Profile of a socialist government
…from discussion at the Ideas Left Out conference, August 1-4, 2014
By John Riddell. Quick now, describe the nature of a socialist government in three minutes!
I took on this task at a weekend vacation conference held August 1-4 by Ideas Left Out, a Toronto-based socialist discussion circle. The conference, which took place in a forest setting north of Kingston, included two panels of “micro-talks,” each made up of nine three-minute mini-lectures on a common theme. My panel was called “visioning socialism,” and here is what I said:
“Visioning Socialism: Workers in Power
“Let’s examine socialism not as a harmonious world order of the distant future but as it will emerge in this century in transitional societies still marked by their capitalist heritage and with a revolutionary working class still in formation.
“This ‘transitional socialism’ will emerge through a revolutionary process – perhaps extended – in which corporate rule is replaced by a workers’ democracy. Its central institution is a government of a new type, one formed by working people and based on their mass movements.
“It is this socialist government of workers in struggle that will bring the great banks and corporate empires under public ownership and control, break our society’s addiction to fossil fuels, and help open the road for the oppressed and the colonized to achieve liberation.
“This government will be based on the rule of law. It will adhere to and strive to realize all the democratic rights for which working people have struggled under capitalism.
“It will rule in a time of great contention, not only because of the former rulers’ resistance, but because of conflicts among layers of workers with different social interests or ideological convictions. Amid this strife, who will speak for the working class as a whole?
“The answer is found in a system of political parties.
“A socialist government must also master public administration – bureaucracy, if you will – which grows in social weight during this transition.
“How can we prevent public administration from seizing control of government? We will start with what workers have already achieved regarding norms and institutions to rein in bureaucracy. We will add to that, including through delegation of power to different levels of workers’ and community self-management.
“We do not start from zero. We start with the lessons of the many attempts during the last century to achieve workers’ rule. Even those that failed can teach us.
“These are issues we must understand to make the case for socialism in our century.”
Socialist governance is not much discussed today, at least not by socialists in English Canada, perhaps reflecting the left’s weakness as a political force. However, such discussion may come more naturally to social movements, which are constantly appealing to constituted authority or denouncing its conduct.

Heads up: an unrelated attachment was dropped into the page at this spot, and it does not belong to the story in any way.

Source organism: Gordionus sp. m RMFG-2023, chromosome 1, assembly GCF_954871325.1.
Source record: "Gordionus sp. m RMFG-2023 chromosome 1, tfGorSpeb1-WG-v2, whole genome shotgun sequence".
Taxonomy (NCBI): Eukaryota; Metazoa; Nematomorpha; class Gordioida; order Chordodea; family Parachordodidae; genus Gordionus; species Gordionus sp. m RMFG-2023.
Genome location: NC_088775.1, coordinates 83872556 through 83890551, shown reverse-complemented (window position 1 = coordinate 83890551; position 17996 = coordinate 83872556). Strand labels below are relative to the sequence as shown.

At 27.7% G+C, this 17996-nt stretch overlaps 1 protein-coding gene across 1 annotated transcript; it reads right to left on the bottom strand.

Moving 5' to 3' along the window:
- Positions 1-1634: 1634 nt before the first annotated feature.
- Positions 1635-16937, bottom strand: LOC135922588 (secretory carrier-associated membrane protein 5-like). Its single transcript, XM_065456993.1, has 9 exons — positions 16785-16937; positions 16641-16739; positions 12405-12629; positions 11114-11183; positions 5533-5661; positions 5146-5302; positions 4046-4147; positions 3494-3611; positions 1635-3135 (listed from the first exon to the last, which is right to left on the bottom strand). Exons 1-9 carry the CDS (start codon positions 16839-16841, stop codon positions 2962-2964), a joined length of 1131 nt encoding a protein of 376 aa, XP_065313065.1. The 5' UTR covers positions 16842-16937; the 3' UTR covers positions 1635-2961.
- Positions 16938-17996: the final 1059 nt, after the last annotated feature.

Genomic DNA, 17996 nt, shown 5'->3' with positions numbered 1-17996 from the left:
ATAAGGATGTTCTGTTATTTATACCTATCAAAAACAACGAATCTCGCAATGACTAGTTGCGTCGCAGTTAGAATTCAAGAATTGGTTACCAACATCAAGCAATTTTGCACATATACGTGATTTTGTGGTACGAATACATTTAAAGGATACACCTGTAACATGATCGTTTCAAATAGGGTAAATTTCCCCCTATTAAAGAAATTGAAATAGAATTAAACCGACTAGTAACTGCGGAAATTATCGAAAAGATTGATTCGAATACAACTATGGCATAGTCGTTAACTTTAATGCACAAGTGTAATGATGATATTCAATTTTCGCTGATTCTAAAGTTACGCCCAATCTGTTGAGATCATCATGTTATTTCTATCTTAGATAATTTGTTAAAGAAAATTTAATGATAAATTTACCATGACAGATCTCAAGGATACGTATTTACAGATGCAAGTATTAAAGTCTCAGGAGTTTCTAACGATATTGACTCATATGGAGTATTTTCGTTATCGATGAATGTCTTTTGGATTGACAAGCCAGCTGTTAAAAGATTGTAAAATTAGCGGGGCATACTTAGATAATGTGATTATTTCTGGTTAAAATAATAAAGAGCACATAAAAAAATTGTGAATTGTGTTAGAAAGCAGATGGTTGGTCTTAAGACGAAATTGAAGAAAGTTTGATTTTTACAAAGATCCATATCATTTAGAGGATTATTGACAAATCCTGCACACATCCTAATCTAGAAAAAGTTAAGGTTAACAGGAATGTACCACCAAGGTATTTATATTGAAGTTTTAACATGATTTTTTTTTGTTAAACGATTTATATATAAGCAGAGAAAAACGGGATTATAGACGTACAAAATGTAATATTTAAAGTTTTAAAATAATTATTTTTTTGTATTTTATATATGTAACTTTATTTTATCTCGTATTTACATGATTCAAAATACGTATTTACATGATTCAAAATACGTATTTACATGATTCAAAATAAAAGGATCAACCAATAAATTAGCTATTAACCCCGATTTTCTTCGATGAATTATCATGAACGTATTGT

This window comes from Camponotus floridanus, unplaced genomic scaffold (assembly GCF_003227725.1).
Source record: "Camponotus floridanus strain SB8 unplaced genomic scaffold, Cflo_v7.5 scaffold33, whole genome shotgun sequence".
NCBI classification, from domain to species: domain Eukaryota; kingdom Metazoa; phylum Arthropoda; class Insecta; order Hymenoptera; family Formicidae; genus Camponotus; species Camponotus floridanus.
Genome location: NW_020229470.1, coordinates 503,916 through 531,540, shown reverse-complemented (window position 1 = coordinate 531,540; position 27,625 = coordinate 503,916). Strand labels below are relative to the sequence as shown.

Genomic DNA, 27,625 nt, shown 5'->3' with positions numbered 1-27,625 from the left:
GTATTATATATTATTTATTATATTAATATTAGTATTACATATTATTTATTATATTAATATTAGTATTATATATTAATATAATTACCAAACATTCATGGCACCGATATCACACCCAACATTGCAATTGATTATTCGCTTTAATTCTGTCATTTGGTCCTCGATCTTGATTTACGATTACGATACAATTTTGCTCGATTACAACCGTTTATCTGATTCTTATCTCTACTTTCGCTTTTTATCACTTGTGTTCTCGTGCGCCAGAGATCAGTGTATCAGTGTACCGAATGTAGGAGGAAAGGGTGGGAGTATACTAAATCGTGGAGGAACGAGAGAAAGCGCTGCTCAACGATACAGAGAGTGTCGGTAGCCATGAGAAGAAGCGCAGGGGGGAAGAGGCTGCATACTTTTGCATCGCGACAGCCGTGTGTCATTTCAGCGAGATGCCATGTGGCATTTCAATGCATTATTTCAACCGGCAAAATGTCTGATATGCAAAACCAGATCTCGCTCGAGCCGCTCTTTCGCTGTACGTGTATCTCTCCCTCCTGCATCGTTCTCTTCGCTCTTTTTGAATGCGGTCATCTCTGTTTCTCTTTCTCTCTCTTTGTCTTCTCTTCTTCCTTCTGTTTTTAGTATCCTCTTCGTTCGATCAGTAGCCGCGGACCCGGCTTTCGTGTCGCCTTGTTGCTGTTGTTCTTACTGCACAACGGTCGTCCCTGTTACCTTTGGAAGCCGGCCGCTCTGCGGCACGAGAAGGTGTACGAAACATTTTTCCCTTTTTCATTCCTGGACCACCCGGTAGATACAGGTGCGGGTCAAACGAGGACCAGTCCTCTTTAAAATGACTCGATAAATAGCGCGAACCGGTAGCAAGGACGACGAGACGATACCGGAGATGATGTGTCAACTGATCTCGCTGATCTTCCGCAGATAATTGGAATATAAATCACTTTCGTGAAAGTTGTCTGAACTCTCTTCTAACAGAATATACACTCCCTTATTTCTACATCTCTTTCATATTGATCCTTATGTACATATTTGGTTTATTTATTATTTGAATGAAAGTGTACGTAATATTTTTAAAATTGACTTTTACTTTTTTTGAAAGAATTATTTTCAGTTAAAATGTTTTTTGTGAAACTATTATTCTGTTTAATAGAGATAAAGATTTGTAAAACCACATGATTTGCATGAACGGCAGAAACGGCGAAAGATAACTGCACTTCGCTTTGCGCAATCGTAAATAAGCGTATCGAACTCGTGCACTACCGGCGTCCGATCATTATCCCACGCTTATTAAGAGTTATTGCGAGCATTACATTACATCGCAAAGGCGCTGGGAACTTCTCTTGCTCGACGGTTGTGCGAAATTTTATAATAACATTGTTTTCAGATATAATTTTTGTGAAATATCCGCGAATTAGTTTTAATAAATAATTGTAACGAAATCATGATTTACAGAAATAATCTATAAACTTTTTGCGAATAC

For example, my neighbourhood committee on the tar sands, East End Against Line 9, amended its statement of purpose July 30 to reflect its campaign experience of the last year. Attempting to present its vision positively, it added the following two sentences to its statement:
“We call for an end to Canada’s addiction to fossil fuels, the main cause of climate change, and a rapid transition to a clean energy economy. We also call for a government that is responsive to the needs of Canadians, of future generations, and of those people around the world feeling the most severe impacts of climate change.”
Proposing such a government responsive to human needs may seem futile at a time when no mainstream federal party comes close to that standard. Still, many social movements share with our East End committee a desire to go beyond mere protest and articulate a vision of a better society.
This is a question where socialists have a lot to contribute.
A tapestry of conversations
- Quebec and the Canadian state: reports by members of Québec solidaire (two sessions).
- Feminism, gender and socialism: intersectionality; sexual assault and the left; Marxism and feminism (three sessions).
- Land and ecology: building eco-justice movements; is deindustrialization necessary? (two sessions).
- History of people’s movements: ‘All power to the soviets’ – history of a slogan; Palestine and the Jewish holocaust; rethinking Cuba; anti-colonialism then and now (four sessions).
- Political struggles today: politics and resistance in the Middle East; workers and the populist city; the United States and global capitalism (three sessions).
- Indigenous anti-colonialism, based on Haudenosaunee tradition and practices.
Among the speakers were special guests Jan Hill, director of the Four Directions Aboriginal Student Centre, Queen’s University; and Lars Lih, author of Lenin Rediscovered and other works on revolutionary history.
Although the conference agenda was packed, it offered ample time for games, swimming, hiking, canoeing, campfires, and conversation.
Fifteen participants volunteered to form a continuing committee to plan occasional events through the year and another conference next August.
Other materials from the Ideas Left Out conference will be published shortly on this website.